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The Globe and Mail

Bold thinking paying off for Los Angeles Kings

New Jersey Devils winger Ilya Kovalchuk will be a central figure in the 2012 Stanley Cup final. Two years ago, he almost became a member of the Los Angeles Kings.

The operative word there is almost. The two NHL organizations got into a frantic bidding war for the services of the dynamic Russian sniper, and by the time negotiations were over, the Devils had offered so much money ($102-million U.S.) over so long a term (17 years) that the NHL ultimately rejected the contract, on the grounds that it contravened the salary cap.

The two sides eventually worked out a lower, revised deal but now, with this most unlikely of finals about to begin, you can't help but wonder, what if Kovalchuk had ended up in Los Angeles instead of New Jersey? How might history have changed?

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The Kings pushed hard to sign Kovalchuk two years ago, and they did the same for Brad Richards last summer, believing they needed to fill in the talent gaps around their emerging core of homegrown players (Anze Kopitar, Dustin Brown, Drew Doughty, Jonathan Quick). Unable to sign either, the Kings eventually committed those dollars to acquiring Mike Richards and Jeff Carter from the Philadelphia Flyers and the Columbus Blue Jackets respectively.

The Kings are on a 12-2 run heading into the final, so it is difficult to argue with the results.

"Everything always works out for a reason," explained Tim Leiweke, president and chief executive officer of the Anschutz Entertainment Group, the Kings' parent company. "We were wounded [by the Kovalchuk negotiations] but it was a good life lesson. We said we'll get better at this the next time."

That process started last June, when the first pieces of the revamped organizational puzzle started falling into place. As the Kings were preparing an offer for soon-to-be free agent Brad Richards, an unexpected opportunity arose – the chance to trade for Flyers captain Mike Richards.

Many of the key decision makers in Los Angeles – general manager Dean Lombardi, assistant GM Ron Hextall and assistant coach John Stevens – all had strong ties to the Philadelphia organization and advised Leiweke to get Richards, at all costs, because of his winning pedigree.

"It was hard for me," Leiweke said. "I admit, I was probably the most hesitant to give up Wayne Simmonds, a good young player, a draft pick and Brayden Schenn, who was a guy we were telling our fan base for years was our future. But they were adamant. I trusted them and they made the deal.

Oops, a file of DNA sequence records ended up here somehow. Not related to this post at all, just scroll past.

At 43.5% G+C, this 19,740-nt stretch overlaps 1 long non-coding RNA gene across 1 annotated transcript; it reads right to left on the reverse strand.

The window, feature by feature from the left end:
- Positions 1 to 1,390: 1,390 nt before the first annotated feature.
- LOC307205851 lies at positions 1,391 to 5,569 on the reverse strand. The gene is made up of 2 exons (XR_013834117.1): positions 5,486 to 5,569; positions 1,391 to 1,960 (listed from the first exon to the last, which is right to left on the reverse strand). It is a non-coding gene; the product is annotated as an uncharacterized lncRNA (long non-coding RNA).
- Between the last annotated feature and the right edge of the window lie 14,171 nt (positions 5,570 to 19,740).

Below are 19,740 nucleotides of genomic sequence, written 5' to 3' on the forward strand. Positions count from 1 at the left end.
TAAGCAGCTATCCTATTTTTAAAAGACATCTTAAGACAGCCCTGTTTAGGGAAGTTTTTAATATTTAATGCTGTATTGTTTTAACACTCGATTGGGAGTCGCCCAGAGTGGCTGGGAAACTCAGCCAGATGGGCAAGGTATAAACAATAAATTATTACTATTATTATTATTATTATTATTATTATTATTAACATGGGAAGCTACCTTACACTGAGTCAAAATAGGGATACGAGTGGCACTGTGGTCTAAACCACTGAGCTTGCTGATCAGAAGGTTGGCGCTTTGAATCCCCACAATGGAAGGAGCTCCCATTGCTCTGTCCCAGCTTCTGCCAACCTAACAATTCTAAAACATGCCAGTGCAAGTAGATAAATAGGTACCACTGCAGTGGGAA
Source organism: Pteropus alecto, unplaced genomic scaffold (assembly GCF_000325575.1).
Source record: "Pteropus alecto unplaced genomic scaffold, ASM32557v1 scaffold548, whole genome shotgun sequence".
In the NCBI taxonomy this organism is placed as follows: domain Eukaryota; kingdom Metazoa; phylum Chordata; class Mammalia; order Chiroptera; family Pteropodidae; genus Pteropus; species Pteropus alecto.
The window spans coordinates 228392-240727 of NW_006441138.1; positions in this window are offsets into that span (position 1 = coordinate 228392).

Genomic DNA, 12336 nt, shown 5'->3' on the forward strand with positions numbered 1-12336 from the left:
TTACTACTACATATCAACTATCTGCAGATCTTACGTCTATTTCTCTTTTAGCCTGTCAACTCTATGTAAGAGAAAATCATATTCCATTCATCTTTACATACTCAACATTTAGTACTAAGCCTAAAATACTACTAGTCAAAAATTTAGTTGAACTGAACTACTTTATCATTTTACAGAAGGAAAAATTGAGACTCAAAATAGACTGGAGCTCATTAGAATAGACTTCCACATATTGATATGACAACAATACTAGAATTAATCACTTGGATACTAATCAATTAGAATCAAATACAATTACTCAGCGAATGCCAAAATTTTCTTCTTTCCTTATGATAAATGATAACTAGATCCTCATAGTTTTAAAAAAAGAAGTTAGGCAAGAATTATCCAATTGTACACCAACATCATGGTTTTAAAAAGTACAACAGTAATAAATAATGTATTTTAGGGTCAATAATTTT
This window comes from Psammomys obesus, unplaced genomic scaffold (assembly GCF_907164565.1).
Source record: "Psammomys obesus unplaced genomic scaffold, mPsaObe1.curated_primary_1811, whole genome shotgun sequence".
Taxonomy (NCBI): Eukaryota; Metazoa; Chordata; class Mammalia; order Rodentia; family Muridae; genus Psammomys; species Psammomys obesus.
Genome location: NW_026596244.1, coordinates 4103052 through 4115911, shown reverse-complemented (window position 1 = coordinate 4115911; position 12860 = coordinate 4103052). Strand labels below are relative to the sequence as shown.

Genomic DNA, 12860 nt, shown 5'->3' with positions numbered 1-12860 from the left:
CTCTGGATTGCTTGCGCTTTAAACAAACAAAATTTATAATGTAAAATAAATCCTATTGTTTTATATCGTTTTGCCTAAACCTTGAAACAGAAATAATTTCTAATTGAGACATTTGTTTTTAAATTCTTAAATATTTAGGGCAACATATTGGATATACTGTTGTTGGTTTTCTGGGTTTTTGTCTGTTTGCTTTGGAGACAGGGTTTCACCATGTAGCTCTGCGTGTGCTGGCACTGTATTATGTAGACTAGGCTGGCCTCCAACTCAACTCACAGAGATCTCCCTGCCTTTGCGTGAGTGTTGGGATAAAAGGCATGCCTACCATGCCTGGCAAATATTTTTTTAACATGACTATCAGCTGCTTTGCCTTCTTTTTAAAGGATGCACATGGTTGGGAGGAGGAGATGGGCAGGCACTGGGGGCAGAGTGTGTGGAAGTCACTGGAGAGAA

"Then the question was, do we still go after Brad [Richards]or not?" Leiweke said. "We looked at our cap and we figured we could probably pull it off. We were aggressive because Dean really believed we needed one more top-six forward. As it turned out, after we didn't get him and went through the first part of the year, Dean was right.

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"Then, Jeff Carter fell into our laps."

Yes, Carter, who was struggling and unhappy in Columbus. The Blue Jackets were ready to flip him at the NHL's trading deadline and the Kings were willing to roll the dice, even though Carter's reputation had taken a beating this past year.

"We were aware of all the chatter," Leiweke said, "but we made the deal, because Dean truly believed that was the piece of the puzzle that really freed up the first line. So everything that's happening now, I'll give Dean Lombardi a lot of credit. He called it. He really believed in it."

In all, the total value of the contracts for all four players – Kovalchuk, Brad Richards, Mike Richards and Carter – is a cool $287-million. This past year, Brad Richards made $12-million on a nine-year deal worth $60-million. Kovalchuk earned $6-million, but jumps to $11-million next year on the restructured 15-year, $100-million contract. Mike Richards made $6.6-million (12 years, $69-million) and Carter made $6-million on an 11-year, $58-million deal.

Because the dollars involved were so big, Leiweke said he needed to run them all past the Kings' elusive, reclusive owner Phillip Anschutz.

"The amazing thing, after going through the Kovalchuk situation and going through the Brad Richards situation, was how quick the yeses were on Mike Richards and especially on Jeff Carter," Leiweke said. "And I mean, it was a two-minute conversation and maybe a five-second answer.

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"Now, if you come back to us and say, 'If you could have had it the other way and you could have gotten Kovalchuk or you could have gotten Richards,' or you could have stuck with what you did, I think you could it worked out just fine for all sides."

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